Haaland enjoys a magical Dortmund debut. Now what?

Sometimes you worry that you’re needlessly overhyping players when you write stories like this. And maybe Borussia Dortmund executives Hans-Joachim Watzke and Michael Zorc at some point, in their most private moments, wondered if they got a bit carried away when they pulled off the January signing of Erling Braut Haaland, one of the sport’s hottest prospects following his performance in the Champions League for FC Salzburg.

But then Haaland’s first-team debut rolled around on Saturday and the doubts receded… at least for a while.

– Toe Poke: Why Haaland’s ‘hat trick’ doesn’t count in Bundesliga

Haaland came on with 10 minutes gone in the second half and Dortmund 3-1 down at Augsburg, a scoreline down to the usual mix of wayward finishing, cartoonish defending and a Marco Richter wonderstrike. All Haaland did was promptly score a hat-trick in an eventual 5-3 win, which could have been four if Jadon Sancho had squared the ball instead of netting it himself (not that he should have).

You want to say that Augsburg made it easy for him by failing to keep the ball while playing an absurdly high line? OK, sure. They didn’t help themselves, but the technical ability, physicality and flat-out, rumbling speed (especially on the last goal) Haaland displayed were all very real. Equally real was the lift he gave his team when he came on and the sense we were about to see something special.

Dortmund manager Lucien Favre has a potentially generational player at his disposal. Using him correctly, keeping him fit (he wasn’t 100 percent on Saturday) and letting him grow in his own time will be critical, though that won’t necessarily be easy to manage.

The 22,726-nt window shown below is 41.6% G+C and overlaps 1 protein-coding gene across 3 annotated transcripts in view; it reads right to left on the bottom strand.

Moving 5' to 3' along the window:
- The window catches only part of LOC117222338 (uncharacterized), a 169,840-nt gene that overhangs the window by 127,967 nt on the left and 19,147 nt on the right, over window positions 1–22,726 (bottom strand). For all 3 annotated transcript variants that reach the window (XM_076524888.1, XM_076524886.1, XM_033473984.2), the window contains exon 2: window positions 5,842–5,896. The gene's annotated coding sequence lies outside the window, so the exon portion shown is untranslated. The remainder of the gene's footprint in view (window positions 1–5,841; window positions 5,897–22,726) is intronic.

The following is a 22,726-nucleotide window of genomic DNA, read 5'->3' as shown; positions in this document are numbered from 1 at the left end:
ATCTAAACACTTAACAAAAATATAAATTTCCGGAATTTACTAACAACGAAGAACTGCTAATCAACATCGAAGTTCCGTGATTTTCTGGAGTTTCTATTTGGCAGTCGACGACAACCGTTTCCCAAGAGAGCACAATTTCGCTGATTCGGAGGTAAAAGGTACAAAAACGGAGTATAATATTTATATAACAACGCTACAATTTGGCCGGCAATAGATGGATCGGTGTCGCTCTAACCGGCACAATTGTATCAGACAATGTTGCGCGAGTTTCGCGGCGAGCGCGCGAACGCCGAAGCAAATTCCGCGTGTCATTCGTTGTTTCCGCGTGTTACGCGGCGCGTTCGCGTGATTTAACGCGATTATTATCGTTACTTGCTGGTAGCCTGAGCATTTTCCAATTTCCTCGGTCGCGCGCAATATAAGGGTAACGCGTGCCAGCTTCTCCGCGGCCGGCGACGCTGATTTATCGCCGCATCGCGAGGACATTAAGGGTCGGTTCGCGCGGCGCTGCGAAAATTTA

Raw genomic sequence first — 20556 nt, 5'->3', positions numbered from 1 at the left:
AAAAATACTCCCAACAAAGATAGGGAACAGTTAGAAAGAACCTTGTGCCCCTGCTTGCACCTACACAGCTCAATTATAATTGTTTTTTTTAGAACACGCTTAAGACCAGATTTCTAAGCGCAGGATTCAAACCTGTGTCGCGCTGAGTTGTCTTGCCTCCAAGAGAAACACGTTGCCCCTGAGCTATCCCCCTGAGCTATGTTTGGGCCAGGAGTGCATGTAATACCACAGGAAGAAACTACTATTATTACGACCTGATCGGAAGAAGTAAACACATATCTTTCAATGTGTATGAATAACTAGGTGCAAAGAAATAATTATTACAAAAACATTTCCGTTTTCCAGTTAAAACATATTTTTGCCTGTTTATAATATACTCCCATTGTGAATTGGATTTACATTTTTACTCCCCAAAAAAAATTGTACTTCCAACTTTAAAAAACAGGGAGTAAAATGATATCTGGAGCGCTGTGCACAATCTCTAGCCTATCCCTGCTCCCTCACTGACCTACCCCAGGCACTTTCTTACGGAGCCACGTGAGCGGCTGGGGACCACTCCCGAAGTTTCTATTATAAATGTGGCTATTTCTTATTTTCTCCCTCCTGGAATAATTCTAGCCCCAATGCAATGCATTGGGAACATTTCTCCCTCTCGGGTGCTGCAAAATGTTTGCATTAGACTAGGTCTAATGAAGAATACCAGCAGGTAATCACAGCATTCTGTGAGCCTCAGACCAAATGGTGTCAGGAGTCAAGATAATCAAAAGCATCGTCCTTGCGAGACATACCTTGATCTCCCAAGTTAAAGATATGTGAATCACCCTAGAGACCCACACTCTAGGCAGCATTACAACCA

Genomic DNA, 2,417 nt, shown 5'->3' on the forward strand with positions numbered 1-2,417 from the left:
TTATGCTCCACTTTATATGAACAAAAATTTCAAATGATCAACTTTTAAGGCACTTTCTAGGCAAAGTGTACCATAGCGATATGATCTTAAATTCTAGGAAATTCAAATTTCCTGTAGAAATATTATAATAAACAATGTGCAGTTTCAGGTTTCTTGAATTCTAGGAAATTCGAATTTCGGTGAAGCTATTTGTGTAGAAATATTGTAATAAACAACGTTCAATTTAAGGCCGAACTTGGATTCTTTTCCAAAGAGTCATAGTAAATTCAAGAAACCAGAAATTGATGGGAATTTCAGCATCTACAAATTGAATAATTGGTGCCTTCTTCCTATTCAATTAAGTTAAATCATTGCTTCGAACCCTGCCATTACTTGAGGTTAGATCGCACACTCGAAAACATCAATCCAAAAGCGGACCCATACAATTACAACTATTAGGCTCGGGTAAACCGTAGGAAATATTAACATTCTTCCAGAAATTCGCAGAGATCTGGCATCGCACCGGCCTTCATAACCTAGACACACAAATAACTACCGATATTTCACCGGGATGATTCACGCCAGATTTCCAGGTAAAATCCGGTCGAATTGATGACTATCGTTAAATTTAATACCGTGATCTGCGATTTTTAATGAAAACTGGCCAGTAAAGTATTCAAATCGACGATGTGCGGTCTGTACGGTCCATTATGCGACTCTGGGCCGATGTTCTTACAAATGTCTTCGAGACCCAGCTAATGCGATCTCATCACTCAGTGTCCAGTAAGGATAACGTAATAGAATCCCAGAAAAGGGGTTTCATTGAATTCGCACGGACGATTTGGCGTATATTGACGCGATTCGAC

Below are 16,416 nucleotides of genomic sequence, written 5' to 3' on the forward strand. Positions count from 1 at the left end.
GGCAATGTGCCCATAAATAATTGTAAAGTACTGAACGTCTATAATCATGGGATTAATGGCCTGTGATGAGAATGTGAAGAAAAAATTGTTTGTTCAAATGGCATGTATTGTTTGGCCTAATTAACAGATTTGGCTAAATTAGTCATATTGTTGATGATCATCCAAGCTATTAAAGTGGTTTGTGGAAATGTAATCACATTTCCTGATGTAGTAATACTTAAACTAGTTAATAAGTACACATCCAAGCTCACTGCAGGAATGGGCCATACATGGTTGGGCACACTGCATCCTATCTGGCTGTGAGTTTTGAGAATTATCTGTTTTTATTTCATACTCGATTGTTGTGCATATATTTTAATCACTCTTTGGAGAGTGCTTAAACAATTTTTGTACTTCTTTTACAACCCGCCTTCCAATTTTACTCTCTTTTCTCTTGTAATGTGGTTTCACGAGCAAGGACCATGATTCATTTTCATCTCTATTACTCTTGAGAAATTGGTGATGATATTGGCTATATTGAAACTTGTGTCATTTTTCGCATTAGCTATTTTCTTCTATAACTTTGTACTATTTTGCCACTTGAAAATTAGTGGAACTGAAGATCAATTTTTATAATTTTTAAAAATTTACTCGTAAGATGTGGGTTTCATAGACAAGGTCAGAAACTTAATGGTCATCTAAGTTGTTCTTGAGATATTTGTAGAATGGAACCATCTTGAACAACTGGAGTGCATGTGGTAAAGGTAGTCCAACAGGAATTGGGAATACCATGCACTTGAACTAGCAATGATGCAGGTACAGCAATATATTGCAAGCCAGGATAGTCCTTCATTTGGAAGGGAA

Favre himself was close to getting fired in November. Until Haaland came on, it wasn’t hard to see why they’ve been such a disappointment this season. They’re fourth, level on points with archrival Schalke and with Leverkusen two points behind. Champions League football is by no means guaranteed next year, and given the big (once you factor in commissions) investment in Haaland, there will be pressure to play him.

Dortmund need to take a long view here. Thirty-one goals in 26 games this campaign is impressive, but they can’t lose sight about why he’s there: to fulfill his potential.

Setien gets off to a winning start at Barcelona

A Barcelona fan I know messaged me during Sunday’s game with Granada saying “so happy to have my team back.” I didn’t need to ask what he meant. Quique Setien, who replaced Ernesto Valverde last week, had set up a side that was all about passing, possession and movement, with full-backs coming inside and the ball being at the center of the plan. It’s not as if Valverde was some kind of long-ball devil (though his enemies depicted him that way), but it was pretty obvious that Setien’s first Barca team was a throwback to a happier team, attempting to play the football we saw a decade ago when Pep Guardiola was there.

The crowd’s appetite for this was evident in the way it greeted Riqui Puig when he came on. He’s 20 and hasn’t actually played a single minute of first-team football since last year. But he came to represent the paradigm of the “canterano” — the home-grown kid with “Barca values” — whom Valverde snubbed.

The problem was that Granada packed the box (as you’d expect a small club to do at the Camp Nou) and it turned into a ton of sterile possession. And, in fact, when Granada popped up at the other end, they even hit the woodwork. But 15 minutes from time, Lionel Messi, with a bit of help from Arturo Vidal (who some insist isn’t a fit for Setien’s “throwback” Barca), broke the ice and the three points were secured in a 1-0 win.

– Hunter: Barca’s ‘indefensible’ treatment of Valverde
– Inside Story: How Barca replaced Valverde, brought in Setien
– Barca ratings vs. Granada: Messi, Puig lead the way

Getting the win under his belt will obviously make things easier for Setien. And while the vibe was very much that of the Guardiola era, he knows he can’t just replicate that. His decision to play Messi through the middle in Luis Suarez‘ absence is testament to that: Antoine Griezmann may be a more obvious choice to impersonate a center forward, but if you want to press high and hard, you can’t ask Messi to do it, so it’s better to stick him centrally where there’s less running.